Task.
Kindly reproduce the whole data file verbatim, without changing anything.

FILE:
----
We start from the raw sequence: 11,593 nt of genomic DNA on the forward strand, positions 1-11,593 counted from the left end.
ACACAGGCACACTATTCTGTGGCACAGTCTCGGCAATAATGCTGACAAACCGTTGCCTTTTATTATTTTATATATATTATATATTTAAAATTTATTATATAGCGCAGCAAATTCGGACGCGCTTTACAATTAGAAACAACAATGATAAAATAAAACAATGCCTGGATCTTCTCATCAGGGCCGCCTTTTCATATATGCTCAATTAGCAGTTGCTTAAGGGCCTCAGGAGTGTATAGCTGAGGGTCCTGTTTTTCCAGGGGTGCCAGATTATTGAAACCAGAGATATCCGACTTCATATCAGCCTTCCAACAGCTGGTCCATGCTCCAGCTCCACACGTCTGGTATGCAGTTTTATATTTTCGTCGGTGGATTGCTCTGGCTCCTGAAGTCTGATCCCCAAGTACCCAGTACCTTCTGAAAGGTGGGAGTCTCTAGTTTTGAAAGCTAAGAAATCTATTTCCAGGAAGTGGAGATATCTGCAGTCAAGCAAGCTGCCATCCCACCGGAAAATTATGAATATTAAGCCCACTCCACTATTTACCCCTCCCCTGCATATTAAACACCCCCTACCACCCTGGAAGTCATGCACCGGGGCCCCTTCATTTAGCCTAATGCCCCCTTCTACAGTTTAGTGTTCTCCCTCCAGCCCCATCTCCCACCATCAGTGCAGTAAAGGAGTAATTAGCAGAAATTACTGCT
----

We start from the raw sequence: 11,593 nt of genomic DNA on the forward strand, positions 1-11,593 counted from the left end.
ACACAGGCACACTATTCTGTGGCACAGTCTCGGCAATAATGCTGACAAACCGTTGCCTTTTATTATTTTATATATATTATATATTTAAAATTTATTATATAGCGCAGCAAATTCGGACGCGCTTTACAATTAGAAACAACAATGATAAAATAAAACAATGCCTGGATCTTCTCATCAGGGCCGCCTTTTCATATATGCTCAATTAGCAGTTGCTTAAGGGCCTCAGGAGTGTATAGCTGAGGGTCCTGTTTTTCCAGGGGTGCCAGATTATTGAAACCAGAGATATCCGACTTCATATCAGCCTTCCAACAGCTGGTCCATGCTCCAGCTCCACACGTCTGGTATGCAGTTTTATATTTTCGTCGGTGGATTGCTCTGGCTCCTGAAGTCTGATCCCCAAGTACCCAGTACCTTCTGAAAGGTGGGAGTCTCTAGTTTTGAAAGCTAAGAAATCTATTTCCAGGAAGTGGAGATATCTGCAGTCAAGCAAGCTGCCATCCCACCGGAAAATTATGAATATTAAGCCCACTCCACTATTTACCCCTCCCCTGCATATTAAACACCCCCTACCACCCTGGAAGTCATGCACCGGGGCCCCTTCATTTAGCCTAATGCCCCCTTCTACAGTTTAGTGTTCTCCCTCCAGCCCCATCTCCCACCATCAGTGCAGTAAAGGAGTAATTAGCAGAAATTACTGCT